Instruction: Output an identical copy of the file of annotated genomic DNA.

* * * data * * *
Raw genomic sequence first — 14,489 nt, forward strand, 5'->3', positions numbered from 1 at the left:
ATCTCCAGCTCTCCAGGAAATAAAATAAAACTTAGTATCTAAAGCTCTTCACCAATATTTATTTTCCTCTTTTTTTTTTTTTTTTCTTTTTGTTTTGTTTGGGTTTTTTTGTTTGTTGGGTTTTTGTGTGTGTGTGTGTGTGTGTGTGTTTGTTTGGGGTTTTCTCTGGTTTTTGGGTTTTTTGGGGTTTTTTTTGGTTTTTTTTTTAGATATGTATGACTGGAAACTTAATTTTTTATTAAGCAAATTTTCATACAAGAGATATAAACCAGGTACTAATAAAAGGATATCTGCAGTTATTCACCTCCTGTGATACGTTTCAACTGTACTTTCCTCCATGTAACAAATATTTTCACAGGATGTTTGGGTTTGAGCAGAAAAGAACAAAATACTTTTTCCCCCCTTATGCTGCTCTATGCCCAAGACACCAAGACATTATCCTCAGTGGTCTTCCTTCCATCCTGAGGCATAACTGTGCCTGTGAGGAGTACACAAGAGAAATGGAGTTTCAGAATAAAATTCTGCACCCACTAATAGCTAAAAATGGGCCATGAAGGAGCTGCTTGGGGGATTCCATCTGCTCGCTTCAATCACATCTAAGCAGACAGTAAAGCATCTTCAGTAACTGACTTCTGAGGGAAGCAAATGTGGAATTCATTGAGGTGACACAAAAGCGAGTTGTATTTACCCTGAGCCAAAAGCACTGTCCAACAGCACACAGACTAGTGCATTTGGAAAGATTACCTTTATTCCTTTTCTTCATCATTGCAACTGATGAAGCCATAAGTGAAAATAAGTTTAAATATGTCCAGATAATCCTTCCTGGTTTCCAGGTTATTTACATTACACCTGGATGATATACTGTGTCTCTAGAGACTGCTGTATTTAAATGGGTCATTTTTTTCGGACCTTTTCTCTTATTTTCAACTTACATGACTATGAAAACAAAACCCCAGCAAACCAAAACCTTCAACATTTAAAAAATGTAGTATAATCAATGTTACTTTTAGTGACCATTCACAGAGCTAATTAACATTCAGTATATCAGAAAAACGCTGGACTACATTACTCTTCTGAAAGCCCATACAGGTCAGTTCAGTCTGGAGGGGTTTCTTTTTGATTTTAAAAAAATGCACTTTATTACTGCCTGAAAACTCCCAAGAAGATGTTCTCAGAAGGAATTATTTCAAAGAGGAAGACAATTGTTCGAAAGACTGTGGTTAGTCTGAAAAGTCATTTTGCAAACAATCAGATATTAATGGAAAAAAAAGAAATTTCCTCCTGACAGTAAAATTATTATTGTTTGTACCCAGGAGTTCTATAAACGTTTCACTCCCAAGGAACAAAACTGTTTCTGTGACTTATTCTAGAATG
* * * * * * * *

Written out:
Raw genomic sequence first — 14,489 nt, forward strand, 5'->3', positions numbered from 1 at the left:
ATCTCCAGCTCTCCAGGAAATAAAATAAAACTTAGTATCTAAAGCTCTTCACCAATATTTATTTTCCTCTTTTTTTTTTTTTTTTCTTTTTGTTTTGTTTGGGTTTTTTTGTTTGTTGGGTTTTTGTGTGTGTGTGTGTGTGTGTGTGTTTGTTTGGGGTTTTCTCTGGTTTTTGGGTTTTTTGGGGTTTTTTTTGGTTTTTTTTTTAGATATGTATGACTGGAAACTTAATTTTTTATTAAGCAAATTTTCATACAAGAGATATAAACCAGGTACTAATAAAAGGATATCTGCAGTTATTCACCTCCTGTGATACGTTTCAACTGTACTTTCCTCCATGTAACAAATATTTTCACAGGATGTTTGGGTTTGAGCAGAAAAGAACAAAATACTTTTTCCCCCCTTATGCTGCTCTATGCCCAAGACACCAAGACATTATCCTCAGTGGTCTTCCTTCCATCCTGAGGCATAACTGTGCCTGTGAGGAGTACACAAGAGAAATGGAGTTTCAGAATAAAATTCTGCACCCACTAATAGCTAAAAATGGGCCATGAAGGAGCTGCTTGGGGGATTCCATCTGCTCGCTTCAATCACATCTAAGCAGACAGTAAAGCATCTTCAGTAACTGACTTCTGAGGGAAGCAAATGTGGAATTCATTGAGGTGACACAAAAGCGAGTTGTATTTACCCTGAGCCAAAAGCACTGTCCAACAGCACACAGACTAGTGCATTTGGAAAGATTACCTTTATTCCTTTTCTTCATCATTGCAACTGATGAAGCCATAAGTGAAAATAAGTTTAAATATGTCCAGATAATCCTTCCTGGTTTCCAGGTTATTTACATTACACCTGGATGATATACTGTGTCTCTAGAGACTGCTGTATTTAAATGGGTCATTTTTTTCGGACCTTTTCTCTTATTTTCAACTTACATGACTATGAAAACAAAACCCCAGCAAACCAAAACCTTCAACATTTAAAAAATGTAGTATAATCAATGTTACTTTTAGTGACCATTCACAGAGCTAATTAACATTCAGTATATCAGAAAAACGCTGGACTACATTACTCTTCTGAAAGCCCATACAGGTCAGTTCAGTCTGGAGGGGTTTCTTTTTGATTTTAAAAAAATGCACTTTATTACTGCCTGAAAACTCCCAAGAAGATGTTCTCAGAAGGAATTATTTCAAAGAGGAAGACAATTGTTCGAAAGACTGTGGTTAGTCTGAAAAGTCATTTTGCAAACAATCAGATATTAATGGAAAAAAAAGAAATTTCCTCCTGACAGTAAAATTATTATTGTTTGTACCCAGGAGTTCTATAAACGTTTCACTCCCAAGGAACAAAACTGTTTCTGTGACTTATTCTAGAATG